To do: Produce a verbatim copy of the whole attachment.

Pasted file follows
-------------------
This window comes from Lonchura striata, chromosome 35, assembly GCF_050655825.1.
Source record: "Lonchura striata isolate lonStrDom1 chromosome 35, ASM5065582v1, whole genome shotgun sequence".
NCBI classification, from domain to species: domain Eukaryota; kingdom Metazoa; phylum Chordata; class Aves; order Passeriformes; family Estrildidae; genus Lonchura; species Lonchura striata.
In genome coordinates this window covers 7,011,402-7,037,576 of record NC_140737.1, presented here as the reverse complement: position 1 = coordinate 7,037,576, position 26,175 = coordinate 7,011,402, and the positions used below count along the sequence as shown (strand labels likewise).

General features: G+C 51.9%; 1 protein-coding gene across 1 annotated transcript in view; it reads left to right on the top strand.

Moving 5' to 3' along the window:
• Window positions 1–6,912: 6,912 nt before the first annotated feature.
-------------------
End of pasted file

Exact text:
This window comes from Lonchura striata, chromosome 35, assembly GCF_050655825.1.
Source record: "Lonchura striata isolate lonStrDom1 chromosome 35, ASM5065582v1, whole genome shotgun sequence".
NCBI classification, from domain to species: domain Eukaryota; kingdom Metazoa; phylum Chordata; class Aves; order Passeriformes; family Estrildidae; genus Lonchura; species Lonchura striata.
In genome coordinates this window covers 7,011,402-7,037,576 of record NC_140737.1, presented here as the reverse complement: position 1 = coordinate 7,037,576, position 26,175 = coordinate 7,011,402, and the positions used below count along the sequence as shown (strand labels likewise).

General features: G+C 51.9%; 1 protein-coding gene across 1 annotated transcript in view; it reads left to right on the top strand.

Moving 5' to 3' along the window:
• Window positions 1–6,912: 6,912 nt before the first annotated feature.